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Comment This isn't a victory for Behring-Breivik. (Score 3, Insightful) 491

Someone once pointed out that hoping a rapist gets raped in prison isn't a victory for his victim(s), because it somehow gives him what he had coming to him, but it's actually a victory for rape and violence. I wish I could remember who said that, because they are right. The score doesn't go Rapist: 1 World: 1. It goes Rape: 2.

What this man did is unspeakable, and he absolutely deserves to spend the rest of his life in prison. If he needs to be kept away from other prisoners as a safety issue, there are ways to do that without keeping him in solitary confinement, which has been shown conclusively to be profoundly cruel and harmful.

Putting him in solitary confinement, as a punitive measure, is not a victory for the good people in the world. It's a victory for inhumane treatment of human beings. This ruling is, in my opinion, very good and very strong for human rights, *precisely* because it was brought by such a despicable and horrible person. It affirms that all of us have basic human rights, even the absolute worst of us on this planet.

Comment Not even the worst thing it installs (Score 2) 275

All this furor over Epic Scale bitcoin miner, and none over other crud like Wajam that uTorrent installs?

Have a look at the last image in this article. "...may change your local proxy settings...collect...URLs of the pages you visit...content of encrypted webpages...Wajam may protect itself from other software that tries to wrongfully interfere with it."

Yikes. Lenovo got spanked pretty hard for packaging advertising malware that MITMs your encrypted sessions, but at least theirs doesn't officially threaten a counterstrike against your antivirus too.


NSA Director Wants Legal Right To Snoop On Encrypted Data 406

jfruh writes: This may not come as a huge shock, but the director of the NSA doesn't believe that you have the right to encrypt your data in a way that the government can't access it. At a cybersecurity policy event, Michael Rogers said that the U.S. should be able to craft a policy that allows the NSA and law enforcement agencies to read encrypted data when they need to.

Comment Re:Sad but not surprised. (Score 1) 138

No arguments on the dick part, but if the vendor-supplied software has basically an "overclock" tickbox built right in (some videocard driver packages have this), he may not be 100% wrong to take them back under warranty. Under US law at least, there are implied warranties for "fitness for a particular purpose", which a company cannot always disclaim once that company has implied them (this varies by state to some extent). A good example is a pickup truck that comes with a ball hitch and is shown in the TV ads towing a camper. This creates an implied warranty that the truck is fit for towing something equivalent to the camper shown in the ad, and the vendor placing scary language otherwise in the warranty/manual may not necessarily dissolve that warranty. Likewise, nVidia might be worried that placing a user-accessible 'overclock button' right in the UI would create such a warranty and make them liable for implied warranty claims from OC'ed laptops.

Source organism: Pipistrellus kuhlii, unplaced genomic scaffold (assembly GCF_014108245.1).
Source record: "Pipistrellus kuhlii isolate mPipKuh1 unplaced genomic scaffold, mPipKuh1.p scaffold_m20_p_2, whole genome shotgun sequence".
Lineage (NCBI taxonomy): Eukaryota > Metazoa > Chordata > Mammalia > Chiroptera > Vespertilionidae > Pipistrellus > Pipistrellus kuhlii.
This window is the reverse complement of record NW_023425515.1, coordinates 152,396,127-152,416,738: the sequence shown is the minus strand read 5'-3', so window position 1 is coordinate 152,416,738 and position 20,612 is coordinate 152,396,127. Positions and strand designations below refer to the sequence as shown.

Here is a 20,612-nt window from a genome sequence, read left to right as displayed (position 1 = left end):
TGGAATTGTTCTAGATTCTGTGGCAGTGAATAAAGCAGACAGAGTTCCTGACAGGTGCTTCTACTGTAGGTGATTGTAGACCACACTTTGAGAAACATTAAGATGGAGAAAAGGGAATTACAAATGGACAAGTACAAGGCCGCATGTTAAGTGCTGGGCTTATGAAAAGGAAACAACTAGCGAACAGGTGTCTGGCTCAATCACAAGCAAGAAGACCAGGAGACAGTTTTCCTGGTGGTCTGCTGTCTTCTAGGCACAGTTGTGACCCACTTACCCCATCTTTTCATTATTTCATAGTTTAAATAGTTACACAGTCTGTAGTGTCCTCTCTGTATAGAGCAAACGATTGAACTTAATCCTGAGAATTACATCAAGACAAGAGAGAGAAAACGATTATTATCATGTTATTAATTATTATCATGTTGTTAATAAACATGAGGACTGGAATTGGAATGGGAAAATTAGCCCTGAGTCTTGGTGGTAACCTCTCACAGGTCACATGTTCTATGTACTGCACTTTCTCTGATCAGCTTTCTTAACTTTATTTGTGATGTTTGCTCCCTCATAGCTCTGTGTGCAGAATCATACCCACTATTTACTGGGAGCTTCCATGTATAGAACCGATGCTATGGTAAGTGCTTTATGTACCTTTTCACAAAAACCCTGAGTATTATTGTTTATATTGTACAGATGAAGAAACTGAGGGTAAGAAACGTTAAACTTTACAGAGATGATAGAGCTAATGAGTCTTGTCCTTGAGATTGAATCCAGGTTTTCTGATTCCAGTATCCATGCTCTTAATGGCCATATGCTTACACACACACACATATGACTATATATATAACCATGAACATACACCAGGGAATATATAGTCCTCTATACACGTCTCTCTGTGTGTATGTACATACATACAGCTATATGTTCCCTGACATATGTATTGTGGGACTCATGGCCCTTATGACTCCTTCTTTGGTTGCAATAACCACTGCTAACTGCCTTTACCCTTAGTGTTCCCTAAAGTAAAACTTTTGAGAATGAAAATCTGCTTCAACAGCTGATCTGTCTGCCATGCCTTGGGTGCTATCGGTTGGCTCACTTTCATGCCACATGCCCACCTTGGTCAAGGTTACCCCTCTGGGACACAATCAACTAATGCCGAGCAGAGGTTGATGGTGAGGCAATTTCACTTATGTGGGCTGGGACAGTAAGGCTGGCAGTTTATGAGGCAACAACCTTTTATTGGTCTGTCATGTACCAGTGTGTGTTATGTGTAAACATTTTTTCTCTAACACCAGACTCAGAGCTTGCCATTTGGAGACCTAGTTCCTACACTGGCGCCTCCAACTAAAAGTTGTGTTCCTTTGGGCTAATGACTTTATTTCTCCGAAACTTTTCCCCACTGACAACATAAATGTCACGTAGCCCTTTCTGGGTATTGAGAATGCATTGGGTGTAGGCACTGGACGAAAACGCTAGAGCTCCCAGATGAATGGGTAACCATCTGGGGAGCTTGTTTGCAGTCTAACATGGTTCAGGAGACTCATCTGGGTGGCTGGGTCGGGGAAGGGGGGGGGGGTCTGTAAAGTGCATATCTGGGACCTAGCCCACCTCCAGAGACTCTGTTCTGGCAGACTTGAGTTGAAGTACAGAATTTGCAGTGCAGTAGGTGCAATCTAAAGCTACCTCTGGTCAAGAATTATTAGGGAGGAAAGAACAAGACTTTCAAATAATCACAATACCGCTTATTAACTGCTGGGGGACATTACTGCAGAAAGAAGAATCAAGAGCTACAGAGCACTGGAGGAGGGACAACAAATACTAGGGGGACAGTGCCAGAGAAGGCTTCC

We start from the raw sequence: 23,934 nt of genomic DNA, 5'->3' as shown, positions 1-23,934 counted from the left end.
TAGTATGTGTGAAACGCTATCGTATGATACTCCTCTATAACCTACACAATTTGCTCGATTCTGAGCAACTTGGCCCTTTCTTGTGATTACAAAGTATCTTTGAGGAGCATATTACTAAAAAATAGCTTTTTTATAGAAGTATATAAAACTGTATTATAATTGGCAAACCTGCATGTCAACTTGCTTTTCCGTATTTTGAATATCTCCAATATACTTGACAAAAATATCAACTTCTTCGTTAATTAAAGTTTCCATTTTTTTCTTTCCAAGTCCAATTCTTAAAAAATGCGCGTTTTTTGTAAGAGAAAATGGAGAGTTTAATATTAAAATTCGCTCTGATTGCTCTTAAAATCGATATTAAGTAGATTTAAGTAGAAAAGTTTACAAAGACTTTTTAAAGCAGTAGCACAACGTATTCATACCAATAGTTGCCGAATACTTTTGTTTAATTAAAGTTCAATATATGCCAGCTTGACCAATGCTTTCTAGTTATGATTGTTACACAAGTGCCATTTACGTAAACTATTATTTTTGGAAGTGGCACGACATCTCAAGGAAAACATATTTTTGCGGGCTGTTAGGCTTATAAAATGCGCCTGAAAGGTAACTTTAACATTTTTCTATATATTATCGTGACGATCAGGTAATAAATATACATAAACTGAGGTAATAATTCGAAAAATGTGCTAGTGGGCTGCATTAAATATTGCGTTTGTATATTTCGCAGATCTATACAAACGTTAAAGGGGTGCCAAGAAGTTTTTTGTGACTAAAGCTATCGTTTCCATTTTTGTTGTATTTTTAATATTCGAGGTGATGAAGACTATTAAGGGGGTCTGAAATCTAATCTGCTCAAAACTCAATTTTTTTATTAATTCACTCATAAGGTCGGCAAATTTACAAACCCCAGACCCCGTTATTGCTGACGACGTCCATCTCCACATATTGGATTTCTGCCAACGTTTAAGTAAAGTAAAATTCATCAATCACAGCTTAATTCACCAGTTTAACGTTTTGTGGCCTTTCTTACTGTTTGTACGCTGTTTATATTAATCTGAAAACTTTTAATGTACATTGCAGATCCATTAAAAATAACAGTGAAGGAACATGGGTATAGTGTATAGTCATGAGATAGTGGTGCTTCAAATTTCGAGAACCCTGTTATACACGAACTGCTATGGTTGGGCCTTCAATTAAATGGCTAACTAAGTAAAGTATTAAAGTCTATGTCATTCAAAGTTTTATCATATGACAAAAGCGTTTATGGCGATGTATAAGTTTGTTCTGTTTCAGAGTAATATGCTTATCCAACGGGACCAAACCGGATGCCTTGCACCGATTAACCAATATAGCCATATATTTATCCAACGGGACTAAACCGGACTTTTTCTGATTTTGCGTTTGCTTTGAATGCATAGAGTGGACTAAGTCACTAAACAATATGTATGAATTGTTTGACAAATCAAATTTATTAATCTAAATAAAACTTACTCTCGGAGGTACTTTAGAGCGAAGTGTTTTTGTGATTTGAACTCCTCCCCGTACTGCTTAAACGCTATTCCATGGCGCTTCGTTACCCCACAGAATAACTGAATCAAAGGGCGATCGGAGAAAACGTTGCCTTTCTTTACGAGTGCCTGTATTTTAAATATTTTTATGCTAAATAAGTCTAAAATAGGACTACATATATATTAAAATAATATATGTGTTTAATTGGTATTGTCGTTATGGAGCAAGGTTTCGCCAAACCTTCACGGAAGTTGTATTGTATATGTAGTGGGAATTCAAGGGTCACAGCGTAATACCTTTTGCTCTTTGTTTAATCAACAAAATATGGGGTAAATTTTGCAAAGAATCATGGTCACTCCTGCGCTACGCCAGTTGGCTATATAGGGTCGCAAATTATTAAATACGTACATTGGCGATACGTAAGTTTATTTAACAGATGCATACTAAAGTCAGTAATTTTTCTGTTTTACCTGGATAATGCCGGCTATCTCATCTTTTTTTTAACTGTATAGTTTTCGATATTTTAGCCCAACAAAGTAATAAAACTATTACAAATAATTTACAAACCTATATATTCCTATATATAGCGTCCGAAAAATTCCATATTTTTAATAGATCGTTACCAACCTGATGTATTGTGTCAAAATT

(Whether OC'ing the GPU should be able to permanently damage the GPU or laptop in the first place is another issue, but being covered by some other threads in this discussion.)

Comment Re:Here is what I *HOPE* is next (Score 1) 296

I was running the Windows version (yeah yeah, here's my geek card), and starting around April of last year, it began to suffer some significant issues, starting with "molasses mode", which was fixed and replaced with frequent crashes and the Black/White Screen of Death (the window contents, or significant portions thereof, would fail to render once FF had been open for a couple days and/or many tabs were open, displaying either white or black rectangles). The latter seemed to come and go by release, but the crashing persisted long enough, and through enough releases (both home and work installations, Win7 and even XP, beh... cleaning out and reinstalling FF made no difference) that I threw in the towel on FF some months back. If they have truly fixed all of this for good, I might reconsider, except that a FF crash still takes down the entire browser (a Chrome crash, just reload the tab and it didn't happen), and FF just looks and acts like Chrome any, so why bother switching back?

Comment Beyond not new... (Score 1) 43

"...people have been home-brewing their own content-driven lighting like this for a while, but this is the first I've seen that looks like a simple add-on."

There's a reason for this. What they are trying to sell is Ambilight, and Ambilight is patented.

Google "ambilight clone" and you'll find hundreds of open designs you can easily build yourself - patent holders generally don't (or can't) touch distribution of paper designs - but they're not legal to sell commercially.

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This is clearly another case of too many mad scientists, and not enough hunchbacks.